We will integrate this management experience in a global framework, consistent with our project, to turn Barcelona into a knowledge hub for climate change adaptation in Mediterranean cities.
Q: Water plays a key role in the structure of the city. How is water management addressed in your programme for Barcelona?
A: I am from Barcelona, and I remember what the Llobregat and Besòs rivers used to look like when I was a kid. I think the people of Barcelona are to be proud of the progress made to restore those two backbones of the city. They have evolved from being pretty much open sewers, to watercourses that convert the areas they flow through into riverside parks. This restoration policy has to be sustained because it is very positive, and there are still many challenges ahead.
A characteristic trait of Barcelona is its rainfall pattern. People are often surprised when told that in Barcelona it rains more than in London, but it is true: it rains almost 10% more, but in less than half as many days. This irregular pattern occurs because Barcelona is a Mediterranean city, and it is exacerbated by climate change, leading to long droughts and more rainfall events, of short duration but torrential in nature.
Our city is particularly vulnerable to climate change. Therefore, designing strategies to reduce that vulnerability is a priority, as well as optimising the efficiency of the system through appropriate investments to upgrade and improve the network and large metropolitan infrastructure. Fortunately, the City of Barcelona is recognised as a global leader in integrated water cycle management, and will continue to be.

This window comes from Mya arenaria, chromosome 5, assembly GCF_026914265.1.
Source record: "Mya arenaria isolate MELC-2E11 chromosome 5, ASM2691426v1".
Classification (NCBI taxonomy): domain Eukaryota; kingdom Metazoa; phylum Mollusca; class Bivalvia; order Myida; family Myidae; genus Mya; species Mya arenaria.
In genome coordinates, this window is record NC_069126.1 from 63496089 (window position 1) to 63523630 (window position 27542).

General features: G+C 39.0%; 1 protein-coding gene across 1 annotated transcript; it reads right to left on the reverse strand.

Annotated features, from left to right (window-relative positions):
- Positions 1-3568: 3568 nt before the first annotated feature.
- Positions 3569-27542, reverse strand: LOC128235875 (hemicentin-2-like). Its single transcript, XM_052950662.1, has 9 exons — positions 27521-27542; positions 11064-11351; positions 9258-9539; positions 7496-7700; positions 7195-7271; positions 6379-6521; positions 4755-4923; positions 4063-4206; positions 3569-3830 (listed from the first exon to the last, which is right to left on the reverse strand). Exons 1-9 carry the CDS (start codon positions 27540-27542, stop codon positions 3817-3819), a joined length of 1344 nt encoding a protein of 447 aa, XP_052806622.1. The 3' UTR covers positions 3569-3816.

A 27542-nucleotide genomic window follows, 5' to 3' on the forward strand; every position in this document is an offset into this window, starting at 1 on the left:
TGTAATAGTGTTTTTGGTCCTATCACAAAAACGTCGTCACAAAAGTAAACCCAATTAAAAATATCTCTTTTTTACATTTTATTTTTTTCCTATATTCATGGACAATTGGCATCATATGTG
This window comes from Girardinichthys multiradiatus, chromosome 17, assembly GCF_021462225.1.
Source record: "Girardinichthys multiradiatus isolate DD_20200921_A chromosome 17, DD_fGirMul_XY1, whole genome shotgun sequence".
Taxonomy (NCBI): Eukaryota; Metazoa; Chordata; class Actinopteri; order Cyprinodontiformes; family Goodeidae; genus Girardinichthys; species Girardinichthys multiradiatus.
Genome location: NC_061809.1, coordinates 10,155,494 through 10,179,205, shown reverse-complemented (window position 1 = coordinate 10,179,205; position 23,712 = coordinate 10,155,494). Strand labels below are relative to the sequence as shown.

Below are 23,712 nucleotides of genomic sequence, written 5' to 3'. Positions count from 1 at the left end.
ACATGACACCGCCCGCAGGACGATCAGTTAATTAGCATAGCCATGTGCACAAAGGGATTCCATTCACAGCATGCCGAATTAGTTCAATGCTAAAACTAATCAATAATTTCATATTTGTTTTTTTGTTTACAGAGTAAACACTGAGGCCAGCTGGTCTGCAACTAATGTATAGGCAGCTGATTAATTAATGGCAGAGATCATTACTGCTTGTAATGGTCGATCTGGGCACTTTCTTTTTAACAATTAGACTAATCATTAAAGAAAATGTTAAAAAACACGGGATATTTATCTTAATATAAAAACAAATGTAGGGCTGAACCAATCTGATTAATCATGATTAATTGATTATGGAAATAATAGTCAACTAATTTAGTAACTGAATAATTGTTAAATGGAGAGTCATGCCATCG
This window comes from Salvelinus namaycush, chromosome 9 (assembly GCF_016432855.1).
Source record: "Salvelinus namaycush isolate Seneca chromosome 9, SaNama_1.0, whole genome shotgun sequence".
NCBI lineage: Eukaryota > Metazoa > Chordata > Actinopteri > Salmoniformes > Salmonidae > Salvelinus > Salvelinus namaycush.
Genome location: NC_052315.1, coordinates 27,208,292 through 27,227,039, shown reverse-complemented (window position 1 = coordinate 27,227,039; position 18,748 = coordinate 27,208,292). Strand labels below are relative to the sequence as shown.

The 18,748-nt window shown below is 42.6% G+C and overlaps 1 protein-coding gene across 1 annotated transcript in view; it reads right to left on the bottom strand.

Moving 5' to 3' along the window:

Furthermore, water is a public good and access to water is a fundamental right and a basic service for citizens; water management must be based on efficiency, sustainability and quality criteria, and follow a circular economy approach to reduce the water footprint to a minimum.
I am in favour of public-private collaboration, a model that has been at the root of the best transformations in Barcelona
Q: The current city administration is vouching for the remunicipalisation of water management. What do you think about this plan?
A: The first thing we should make clear is that we have to guarantee the best service possible, with no preconceived notions, either way. You cannot be too business friendly and uncritical, but you cannot let your ideological prejudices prevail and oppose any private initiative, as the current Mayor of Barcelona does: she is against businesses.
The objective has to be good management. That is, management that ensures an excellent service is provided to citizens, whether it is public or private. Having said that, I will tell you that I am very much in favour of public-private collaboration, a model that has been at the root of the best transformations that have taken place in Barcelona in recent history.
The concept of 'remunicipalisation' you are asking me about contains three major misconceptions. The first one is that water ownership is already municipal, so the term is misleading: the public ownership of water as a public good is not in question, we are talking exclusively about management.
The second error is that it entails a very serious step backwards concerning the progress done by entrusting water management to the Área Metropolitana de Barcelona (AMB), with a clear vision of efficiency and sustainability, and greater co-responsibility of the municipalities in the metropolitan area.
And there is a third misconception, which would be promoting, from this 'centralist' view of a City of Barcelona that would act unilaterally and with no solidarity, the fragmentation of assets, know-how, and metropolitan staff in the current company. That would lead to serious disadvantages in many aspects, both for the remaining municipalities in the metropolitan area, who were not consulted about the proposal, and for the staff of the current metropolitan public-private entity.